Two Key "Blood In The Streets" Reminders
Let's not beat around the bush. You know what's up and what we're about to wade into.
We just saw the largest intraday Dow drop in history and the Dow closed down 8.5% from the last peak yesterday.
At one point, it swung 500 points in five minutes as the algorithmic trading programs kicked in and bounced the index off of the 10% drop level.
The only thing that kept us out of a full-blown rout, where the stock market trips a circuit breaker and shuts down, was that there were more automatic buy orders than sells at that level.
- Ain't nobody got time for another big postmortem, and;
- We're all better off if we get straight to the hows.
Specifically, how we were expecting this (and always should), and how we're going to turn it to our advantage.
Smell the Fear
A 5% to 10% drop in a week just feels really scary. And it should be scary, but not this much.
5% corrections are very common. We've now had 15 during the raging bull market that followed the bottom in March 2009.
It's normal, natural, and they aren't that bad. Most bounce back within days or weeks to prior levels on no new news.
However, we haven't seen a 5% correction in 399 trading days leading up to the peak on January 26, 2018.
10% corrections aren't as common, but are still perfectly normal. In addition to several near misses, we've had four since the Great Recession: 16% from late April to early July 2010, 19% from late April to early October 2011, 10% early April to early June 2012, and 11% mid-July to late August 2015.
The herd is showing how terribly complacent it has become. It's had over nine years of shrinking volatility and a bull market run.
It's had over a year-and-a-half since the last 5% drop, and about two-and-a-half years since the last 10% drop.
In other words, this kind of thing hurts but we should be used to it. The herd is thin-skinned and you can smell the fear in the air.
Two Lessons To Remember
We can break down how we should react to any sizable correction into two key reminders.
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1. You don't see a profit or loss until you sell, but you never recover from lost time.
There is a possibility that added stress during a correction will break something, making a correction a full-blown rout. I don't want to ignore that fact.
However, those percentages you're seeing for any positions or retirement accounts are not permanent unless you exit a position.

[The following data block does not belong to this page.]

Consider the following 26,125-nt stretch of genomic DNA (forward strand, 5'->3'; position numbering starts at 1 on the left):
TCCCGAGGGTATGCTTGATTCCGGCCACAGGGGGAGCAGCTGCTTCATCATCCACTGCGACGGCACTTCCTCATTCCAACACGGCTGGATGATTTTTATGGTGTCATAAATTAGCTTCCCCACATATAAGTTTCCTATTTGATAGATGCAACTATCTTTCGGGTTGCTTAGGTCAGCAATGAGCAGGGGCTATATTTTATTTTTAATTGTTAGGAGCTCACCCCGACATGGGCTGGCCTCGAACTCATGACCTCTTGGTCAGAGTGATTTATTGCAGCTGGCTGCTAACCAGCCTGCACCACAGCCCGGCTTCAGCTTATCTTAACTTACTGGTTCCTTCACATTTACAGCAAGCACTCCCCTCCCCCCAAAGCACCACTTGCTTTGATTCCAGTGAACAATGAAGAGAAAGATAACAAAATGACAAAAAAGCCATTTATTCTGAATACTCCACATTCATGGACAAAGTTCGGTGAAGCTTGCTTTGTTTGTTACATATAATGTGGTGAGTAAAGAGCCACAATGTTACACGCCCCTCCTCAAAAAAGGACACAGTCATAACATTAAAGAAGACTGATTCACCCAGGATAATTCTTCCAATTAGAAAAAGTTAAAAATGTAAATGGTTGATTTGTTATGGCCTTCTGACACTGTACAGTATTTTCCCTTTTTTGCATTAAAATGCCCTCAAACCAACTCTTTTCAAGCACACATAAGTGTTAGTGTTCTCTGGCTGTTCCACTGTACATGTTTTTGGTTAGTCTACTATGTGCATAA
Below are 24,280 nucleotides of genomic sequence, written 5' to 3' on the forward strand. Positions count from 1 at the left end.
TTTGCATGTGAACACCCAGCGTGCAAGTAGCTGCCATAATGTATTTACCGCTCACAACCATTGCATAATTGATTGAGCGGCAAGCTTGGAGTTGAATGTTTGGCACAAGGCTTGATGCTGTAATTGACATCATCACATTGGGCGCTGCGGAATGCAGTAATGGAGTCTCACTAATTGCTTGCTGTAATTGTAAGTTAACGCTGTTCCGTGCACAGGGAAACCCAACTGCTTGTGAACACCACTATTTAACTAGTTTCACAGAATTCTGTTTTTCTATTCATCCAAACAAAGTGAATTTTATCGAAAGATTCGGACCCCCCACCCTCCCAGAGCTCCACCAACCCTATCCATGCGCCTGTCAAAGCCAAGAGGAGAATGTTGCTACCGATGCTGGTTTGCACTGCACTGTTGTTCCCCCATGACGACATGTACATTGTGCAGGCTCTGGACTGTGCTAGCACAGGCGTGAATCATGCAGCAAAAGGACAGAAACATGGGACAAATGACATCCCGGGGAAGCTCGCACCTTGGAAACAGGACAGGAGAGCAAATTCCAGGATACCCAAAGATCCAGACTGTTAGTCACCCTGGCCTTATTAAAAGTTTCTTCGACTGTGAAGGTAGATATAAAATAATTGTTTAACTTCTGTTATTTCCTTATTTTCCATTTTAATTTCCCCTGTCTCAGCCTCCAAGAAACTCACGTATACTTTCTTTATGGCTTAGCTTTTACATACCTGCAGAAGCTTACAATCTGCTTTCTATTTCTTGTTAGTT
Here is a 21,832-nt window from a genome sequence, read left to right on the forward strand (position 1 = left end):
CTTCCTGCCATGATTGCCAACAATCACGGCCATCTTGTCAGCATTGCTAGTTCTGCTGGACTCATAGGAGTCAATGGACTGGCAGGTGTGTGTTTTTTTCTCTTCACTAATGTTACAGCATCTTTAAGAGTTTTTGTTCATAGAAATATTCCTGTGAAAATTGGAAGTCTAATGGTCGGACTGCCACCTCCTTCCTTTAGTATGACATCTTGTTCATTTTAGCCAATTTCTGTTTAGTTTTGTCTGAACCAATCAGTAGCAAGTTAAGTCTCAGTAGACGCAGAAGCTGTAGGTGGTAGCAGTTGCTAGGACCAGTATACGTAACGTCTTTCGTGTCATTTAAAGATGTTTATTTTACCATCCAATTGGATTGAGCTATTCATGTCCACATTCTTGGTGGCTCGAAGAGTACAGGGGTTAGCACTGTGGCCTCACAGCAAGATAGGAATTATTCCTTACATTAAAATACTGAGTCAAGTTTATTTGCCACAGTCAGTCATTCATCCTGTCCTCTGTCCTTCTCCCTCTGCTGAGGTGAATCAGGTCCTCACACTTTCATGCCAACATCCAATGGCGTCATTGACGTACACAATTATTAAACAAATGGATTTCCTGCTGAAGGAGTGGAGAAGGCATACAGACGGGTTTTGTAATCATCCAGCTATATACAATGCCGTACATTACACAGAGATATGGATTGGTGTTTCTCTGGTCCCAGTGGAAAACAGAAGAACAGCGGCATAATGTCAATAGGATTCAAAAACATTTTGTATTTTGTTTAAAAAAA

The Dow just barely dipped into the red year-to-date at -1.78% at yesterday's close. Now we're seeing a small bounce up today. This appears to be just be a tiny dose of reality.
Don't worry about eroding paper gains, or paper losses, and don't sell unless the fundamentals of your positions have changed and the upside potential is gone.
Know the catalysts that will cause a position to gain or lose value, and act accordingly.
The only thing to truly worry about is lost time. The Dow has been set back about two months, returning to the level it first hit on December 8, 2017.
That is nothing like the multi-year setbacks seen in past corrections, or the decades-long reversals from the Great Recession.
2. Market-agnostic investments are an important part of diversification.
What I'm talking about here are investments that “don't care” what the market does, unless it utterly implodes.
This can take many forms, and you should find some that fit your outlook and keep them in your overall portfolio.
You have some options here, but the market is awfully expensive in almost every sector, and nothing stands out more right now than gold.
Besides the fact that gold is a tried-and-true hedge to market drops and volatility, the timing for new gold positions right now has a unique advantage.
Gold stocks have not seen the kind of run-up in valuation that the broader market has. They have become some of the few true-value stocks available.
The crash we’ve seen over the last week was largely driven by something that should have been a huge positive: a good jobs report with strong wage growth.
We’re still in a weird, inverted bizarro world of investing, where good news means the Fed will take away the punch bowl. And it's late in the game, with very troubling signs in earnings reports, the bond market, and technical charts.
What goes up must come down. The inverse is often true in the stock market, and right now what was down is going up. Now is the time to establish positions in gold.
Adam's editorial talents and analysis drew the attention of senior editors at Outsider Club, which he joined in mid-2012. While he has acquired years of hands-on experience in the editorial room by working side by side with ex-brokers, options floor traders, and financial advisors, he is acutely aware of the challenges faced by retail investors after starting at the ground floor in the financial publishing field. For more on Adam, check out his editor's page.
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